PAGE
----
Monday, February 9, 2015

A Few Secrets for Healthy Family Dinners

I am learning that one of the really important things about food is that it not only feeds our bodies, but it feeds our souls as well. It makes a huge difference in the lives of families and the people that we love to share a meal together.

Food $ense teaches some amazing basics of Family Meal Time. Believe me, I know that it isn't always easy (and sometimes it isn't even really "fun") but it can make a huge difference in our lives and the lives of our spouses and our children - the people who we love.

Here are some of the benefits that you will have if you make family meal time a priority.  There is even an awesome group called The Family Dinner Project and they list a whole slew of really cool benefits.  Basically there are improvements in every aspect of their lives (and consequently yours too)

Since we already know that it is pretty important and can make some big differences in the lives of the people we love, let's get to how to make this a little bit easier on us. (and get our kids to eat what we actually make!)


  • a Great place to start for some ideas is (of course) Food $ense.   There are a few things we are already doing - of course, we already have a meal planned - that leaves out lots of stress when dinner time rolls around. There is no shortage in the world of quick and healthy recipes, the broken piece of this chain is people willing to do the planning. Plan ahead, make sure you have your ingredients on hand, pre-prep what you can, and make sure everyone knows what is on the menu (leading to lots less arguments at 5:59 of.... "I don't like that!"



  • Get everyone involved in the prep and the clean-up.   Here is a link to the list we have used before from Snap-Ed  If you need some ideas about what kids can do to help, here are some suggestions: 
At 2 years:
  • Wipe tables
  • Hand items to adult to put away (such as after grocery shopping)
  • Place things in trash
  • Tear lettuce or greens
  • Help “read” a cookbook by turning the pages
  • Make “faces” out of pieces of fruits and vegetables
  • Rinse vegetables or fruits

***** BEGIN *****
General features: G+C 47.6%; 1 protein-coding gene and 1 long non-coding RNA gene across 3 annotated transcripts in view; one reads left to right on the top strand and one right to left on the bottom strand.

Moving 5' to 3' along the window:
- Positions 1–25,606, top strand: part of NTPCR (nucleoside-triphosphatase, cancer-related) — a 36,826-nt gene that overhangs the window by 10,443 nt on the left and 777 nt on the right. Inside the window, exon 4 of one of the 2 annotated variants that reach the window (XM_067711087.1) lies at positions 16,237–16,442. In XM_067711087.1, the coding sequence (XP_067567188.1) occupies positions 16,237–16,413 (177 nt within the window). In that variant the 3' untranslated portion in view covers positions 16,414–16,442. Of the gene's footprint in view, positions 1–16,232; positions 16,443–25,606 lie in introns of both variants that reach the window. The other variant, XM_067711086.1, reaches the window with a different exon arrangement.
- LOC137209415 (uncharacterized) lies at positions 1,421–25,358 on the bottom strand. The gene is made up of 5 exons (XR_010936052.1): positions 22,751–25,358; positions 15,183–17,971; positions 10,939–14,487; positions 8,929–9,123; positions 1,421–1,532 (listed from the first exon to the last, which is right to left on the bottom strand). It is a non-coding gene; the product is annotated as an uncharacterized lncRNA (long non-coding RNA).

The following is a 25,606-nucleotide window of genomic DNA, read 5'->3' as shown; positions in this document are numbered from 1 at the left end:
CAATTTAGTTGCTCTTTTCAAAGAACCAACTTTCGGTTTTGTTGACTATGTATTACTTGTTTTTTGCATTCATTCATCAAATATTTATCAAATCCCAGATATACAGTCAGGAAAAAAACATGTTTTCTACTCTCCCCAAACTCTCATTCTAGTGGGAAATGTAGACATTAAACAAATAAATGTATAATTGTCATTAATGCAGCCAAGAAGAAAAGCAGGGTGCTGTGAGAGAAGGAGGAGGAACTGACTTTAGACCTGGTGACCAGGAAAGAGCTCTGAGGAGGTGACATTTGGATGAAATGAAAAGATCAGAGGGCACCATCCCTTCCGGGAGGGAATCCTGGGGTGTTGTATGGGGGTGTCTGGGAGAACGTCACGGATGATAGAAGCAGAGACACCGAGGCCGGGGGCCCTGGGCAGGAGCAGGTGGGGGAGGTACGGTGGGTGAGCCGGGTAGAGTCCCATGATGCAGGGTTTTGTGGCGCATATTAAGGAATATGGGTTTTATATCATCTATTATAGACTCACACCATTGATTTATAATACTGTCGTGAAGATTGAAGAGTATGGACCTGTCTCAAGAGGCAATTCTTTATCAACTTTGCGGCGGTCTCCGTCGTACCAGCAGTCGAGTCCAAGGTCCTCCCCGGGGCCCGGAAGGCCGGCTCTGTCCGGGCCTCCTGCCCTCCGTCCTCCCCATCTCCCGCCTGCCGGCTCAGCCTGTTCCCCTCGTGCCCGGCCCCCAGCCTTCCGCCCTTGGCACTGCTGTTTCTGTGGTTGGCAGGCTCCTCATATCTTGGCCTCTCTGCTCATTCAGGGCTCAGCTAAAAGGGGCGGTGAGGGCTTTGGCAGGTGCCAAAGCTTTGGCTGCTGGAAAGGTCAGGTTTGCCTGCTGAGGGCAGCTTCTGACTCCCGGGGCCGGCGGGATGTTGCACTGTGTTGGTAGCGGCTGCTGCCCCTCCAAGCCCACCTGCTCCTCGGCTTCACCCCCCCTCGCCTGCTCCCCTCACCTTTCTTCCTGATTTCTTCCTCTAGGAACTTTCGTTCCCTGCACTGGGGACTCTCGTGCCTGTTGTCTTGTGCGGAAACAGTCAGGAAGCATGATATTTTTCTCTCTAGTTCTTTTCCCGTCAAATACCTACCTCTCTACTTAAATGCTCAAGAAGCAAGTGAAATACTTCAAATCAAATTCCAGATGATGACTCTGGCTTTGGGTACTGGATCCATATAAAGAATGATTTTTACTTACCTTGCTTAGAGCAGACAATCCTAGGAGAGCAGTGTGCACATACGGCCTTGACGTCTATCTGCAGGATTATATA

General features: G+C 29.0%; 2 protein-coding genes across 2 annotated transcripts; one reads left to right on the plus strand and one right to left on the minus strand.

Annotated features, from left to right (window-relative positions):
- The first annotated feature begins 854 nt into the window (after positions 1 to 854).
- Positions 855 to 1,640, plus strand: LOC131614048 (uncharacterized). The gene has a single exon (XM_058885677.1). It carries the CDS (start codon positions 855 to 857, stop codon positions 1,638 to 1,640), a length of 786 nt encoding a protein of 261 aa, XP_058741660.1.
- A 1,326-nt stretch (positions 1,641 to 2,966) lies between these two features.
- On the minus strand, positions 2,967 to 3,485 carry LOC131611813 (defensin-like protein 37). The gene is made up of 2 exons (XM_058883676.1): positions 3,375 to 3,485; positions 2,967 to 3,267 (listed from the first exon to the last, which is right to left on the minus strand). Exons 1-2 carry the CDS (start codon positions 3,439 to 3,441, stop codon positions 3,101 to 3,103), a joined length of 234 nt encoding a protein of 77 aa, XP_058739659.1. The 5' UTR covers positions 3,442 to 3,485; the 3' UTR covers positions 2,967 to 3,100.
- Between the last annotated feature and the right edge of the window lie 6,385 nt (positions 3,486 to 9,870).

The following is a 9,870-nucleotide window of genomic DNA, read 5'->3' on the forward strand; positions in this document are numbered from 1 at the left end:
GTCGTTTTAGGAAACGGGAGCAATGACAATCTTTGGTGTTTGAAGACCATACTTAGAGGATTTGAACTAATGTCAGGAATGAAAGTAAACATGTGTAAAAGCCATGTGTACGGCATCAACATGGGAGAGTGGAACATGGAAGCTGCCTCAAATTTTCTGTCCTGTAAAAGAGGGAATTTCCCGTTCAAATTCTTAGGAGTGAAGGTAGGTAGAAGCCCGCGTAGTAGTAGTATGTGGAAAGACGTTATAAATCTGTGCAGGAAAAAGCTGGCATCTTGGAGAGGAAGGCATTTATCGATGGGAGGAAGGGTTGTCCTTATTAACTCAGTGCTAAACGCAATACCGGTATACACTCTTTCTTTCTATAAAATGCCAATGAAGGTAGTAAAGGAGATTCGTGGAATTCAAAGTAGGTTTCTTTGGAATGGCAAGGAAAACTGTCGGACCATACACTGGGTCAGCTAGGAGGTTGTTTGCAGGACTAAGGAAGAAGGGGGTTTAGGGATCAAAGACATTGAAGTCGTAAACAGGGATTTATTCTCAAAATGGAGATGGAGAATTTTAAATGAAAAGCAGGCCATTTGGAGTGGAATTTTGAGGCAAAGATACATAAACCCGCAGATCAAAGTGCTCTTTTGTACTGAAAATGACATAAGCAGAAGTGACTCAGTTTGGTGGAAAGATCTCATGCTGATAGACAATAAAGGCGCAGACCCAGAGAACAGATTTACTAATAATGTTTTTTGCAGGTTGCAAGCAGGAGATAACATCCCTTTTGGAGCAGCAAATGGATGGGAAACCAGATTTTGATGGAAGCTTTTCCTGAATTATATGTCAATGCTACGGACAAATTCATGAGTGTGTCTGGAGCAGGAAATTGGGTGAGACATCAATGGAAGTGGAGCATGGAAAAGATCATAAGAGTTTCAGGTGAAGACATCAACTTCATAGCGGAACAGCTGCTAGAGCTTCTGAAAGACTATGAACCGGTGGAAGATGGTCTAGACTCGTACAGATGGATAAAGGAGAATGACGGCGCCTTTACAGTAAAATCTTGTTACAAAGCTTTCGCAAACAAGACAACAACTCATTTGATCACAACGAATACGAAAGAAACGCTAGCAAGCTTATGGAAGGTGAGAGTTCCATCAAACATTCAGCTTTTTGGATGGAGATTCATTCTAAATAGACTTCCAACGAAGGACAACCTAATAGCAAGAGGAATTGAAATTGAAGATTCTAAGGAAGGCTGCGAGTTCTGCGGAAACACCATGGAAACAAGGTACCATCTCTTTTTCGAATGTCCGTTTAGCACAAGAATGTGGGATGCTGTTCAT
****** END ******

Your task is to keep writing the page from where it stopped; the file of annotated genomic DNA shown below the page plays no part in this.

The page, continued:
• Snap green beans
At 3 years:
All that a 2 year old can do, plus:
  • Add ingredients
  • Talk about cooking
  • Scoop or mash potatoes
  • Squeeze citrus fruits
  • Stir pancake batter
  • Knead and shape dough
  • Name and count foods
  • Help assemble a pizza
At 4 years:
All that a 3 year old can do, plus:
  • Peel eggs and some fruits, such as oranges and bananas
  • Set the table
  • Crack eggs
  • Help measure dry ingredients
  • Help make sandwiches and tossed salads
At 5 years:
All that a 4 year old can do, plus:
  • Measure liquids
  • Cut soft fruits with a dull knife
  • Use an egg beater
It takes a little time and some extra effort at first to teach in the kitchen, but it is worth the work for the help (and together time) later on. Plus, you can't raise adults that don't know how to chop an onion!  If you do, they might end up on a national cooking show confessing that they never were taught to chop and onion and you will feel nothing but shame - save yourself the shame. Teach your kids. 


  • Last tip, Focus on the relationships - focus on the soul that you are trying to feed and not just the body. Yes, it takes extra patience (a LOT of it), and you need to let go of your perfectionist expectations.  Let your helpers choose ingredients, spices and sauces. Experiment and make gentle suggestions. Teach them to learn to be brave in the kitchen and if things don't turn out exactly like then planned sometimes that means they have turned out even better!